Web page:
- User Since
- Aug 29 2012, 11:21 AM (363 w, 6 d)
Fri, Aug 16
Committed as rL369129.
libcxx is using llvm-config to find the CMake exports; that's actually what prompted this change.
Thu, Aug 15
Thu, Jul 25
I'm personally still of the opinion that allowing non-trivial fields in unions was a mistake, but it's too late to change that as well.
Wed, Jul 24
Sure, I guess. I suspect most crashes-while-crashing are from the PrettyStackTrace machinery, not these allocations, but you're right that we can get a partial string out of it if it's short enough.
Oops. It looks like there's another place where this pattern shows up (see rC139382). The other one should probably be changed as well.
Jul 18 2019
Committed as rL366486.
Jul 17 2019
Jul 12 2019
Merged in rL365911.
Jul 11 2019
Jul 1 2019
Yeah, I'll write one.
Jun 28 2019
Jun 25 2019
Made it a per-thread opt-in, leaving the potential for it to be useful in multi-threaded programs. (It's off by default.) Also added a SaveAndRestore of errno for SIGINFO handlers, though this one doesn't need it.
Jun 24 2019
Jun 17 2019
Apr 17 2019
Mar 29 2019
Ooh, I should have remembered "designated initializer". I guess it doesn't matter so much either way.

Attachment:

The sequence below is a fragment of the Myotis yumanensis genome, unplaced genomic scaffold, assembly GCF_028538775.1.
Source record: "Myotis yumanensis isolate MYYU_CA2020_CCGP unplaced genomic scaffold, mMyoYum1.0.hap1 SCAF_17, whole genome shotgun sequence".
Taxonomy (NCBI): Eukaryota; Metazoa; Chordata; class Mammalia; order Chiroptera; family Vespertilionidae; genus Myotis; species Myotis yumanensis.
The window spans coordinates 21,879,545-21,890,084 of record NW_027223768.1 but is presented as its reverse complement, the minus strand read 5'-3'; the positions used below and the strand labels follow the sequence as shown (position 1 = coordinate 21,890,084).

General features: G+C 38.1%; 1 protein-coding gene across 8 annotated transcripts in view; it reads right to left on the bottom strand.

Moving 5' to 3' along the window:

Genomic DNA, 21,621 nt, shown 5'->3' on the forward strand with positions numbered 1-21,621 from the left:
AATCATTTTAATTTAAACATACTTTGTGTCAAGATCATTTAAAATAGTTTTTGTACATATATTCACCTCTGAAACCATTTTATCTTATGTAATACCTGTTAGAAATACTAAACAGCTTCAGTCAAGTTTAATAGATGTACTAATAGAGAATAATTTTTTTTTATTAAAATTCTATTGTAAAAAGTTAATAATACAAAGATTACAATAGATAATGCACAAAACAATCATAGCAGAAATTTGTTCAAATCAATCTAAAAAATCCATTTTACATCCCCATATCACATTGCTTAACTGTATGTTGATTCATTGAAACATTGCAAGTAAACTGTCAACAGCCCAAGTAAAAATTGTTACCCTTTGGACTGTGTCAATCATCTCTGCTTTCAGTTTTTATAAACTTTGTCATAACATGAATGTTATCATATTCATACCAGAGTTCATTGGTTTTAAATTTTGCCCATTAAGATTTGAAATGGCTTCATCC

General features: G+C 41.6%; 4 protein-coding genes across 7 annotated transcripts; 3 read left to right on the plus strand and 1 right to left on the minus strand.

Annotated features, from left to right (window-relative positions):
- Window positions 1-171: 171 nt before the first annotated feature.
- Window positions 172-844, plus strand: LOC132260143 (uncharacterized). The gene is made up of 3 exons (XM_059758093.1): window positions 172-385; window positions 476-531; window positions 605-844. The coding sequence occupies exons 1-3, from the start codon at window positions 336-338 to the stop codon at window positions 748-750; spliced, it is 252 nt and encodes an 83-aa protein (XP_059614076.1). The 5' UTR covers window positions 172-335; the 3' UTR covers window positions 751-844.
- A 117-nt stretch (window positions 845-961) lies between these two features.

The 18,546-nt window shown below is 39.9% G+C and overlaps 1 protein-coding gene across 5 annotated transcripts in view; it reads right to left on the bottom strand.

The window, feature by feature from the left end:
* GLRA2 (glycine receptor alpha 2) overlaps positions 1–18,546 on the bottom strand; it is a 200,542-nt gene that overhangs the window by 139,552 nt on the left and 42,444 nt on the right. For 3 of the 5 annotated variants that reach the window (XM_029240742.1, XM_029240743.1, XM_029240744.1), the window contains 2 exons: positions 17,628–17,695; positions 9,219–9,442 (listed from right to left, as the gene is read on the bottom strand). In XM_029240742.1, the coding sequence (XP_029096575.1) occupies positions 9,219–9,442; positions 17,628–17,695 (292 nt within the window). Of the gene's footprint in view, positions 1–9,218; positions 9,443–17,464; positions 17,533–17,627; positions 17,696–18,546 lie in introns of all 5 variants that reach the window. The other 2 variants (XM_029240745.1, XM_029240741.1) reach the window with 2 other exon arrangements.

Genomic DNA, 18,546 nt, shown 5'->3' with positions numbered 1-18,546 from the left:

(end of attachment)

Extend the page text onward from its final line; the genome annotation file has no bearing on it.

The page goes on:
I don't think there's ever a reason to call [super self], and doing so through a macro could easily indicate a bug.
Mar 26 2019
Mar 25 2019
This definitely makes sense for Swift's downstream fork of LLVM, but I'm not sure it makes sense upstream. I'm not sure how much special treatment we want to give Swift-the-project in the LLVM repo.
Mar 12 2019
Mar 11 2019
This commit by itself doesn't change any behavior, right?
I'm no Clang serialization expert but this makes sense to me. It's consistent with all the other statement visitor methods.
Jan 23 2019
I think this is reasonable but Doug was the one who worked on this. I wonder if it also helps with the test cases in rdar://problem/24619481.
Dec 21 2018
I think Aaron and John have covered any comments I would make! I'm glad this came out so simply, though. I was afraid it'd be a much larger change than just expanding what was already there.
Aug 30 2018
> If we do take this answer, we should *still* go to all clients and see if a zero-length check makes sense. "Copying" an empty string or empty array should definitely not result in an allocation.
In that case, should we just assert about it in the allocator?
Aug 28 2018
If we do take this answer, we should *still* go to all clients and see if a zero-length check makes sense. "Copying" an empty string or empty array should definitely not result in an allocation.
Aug 27 2018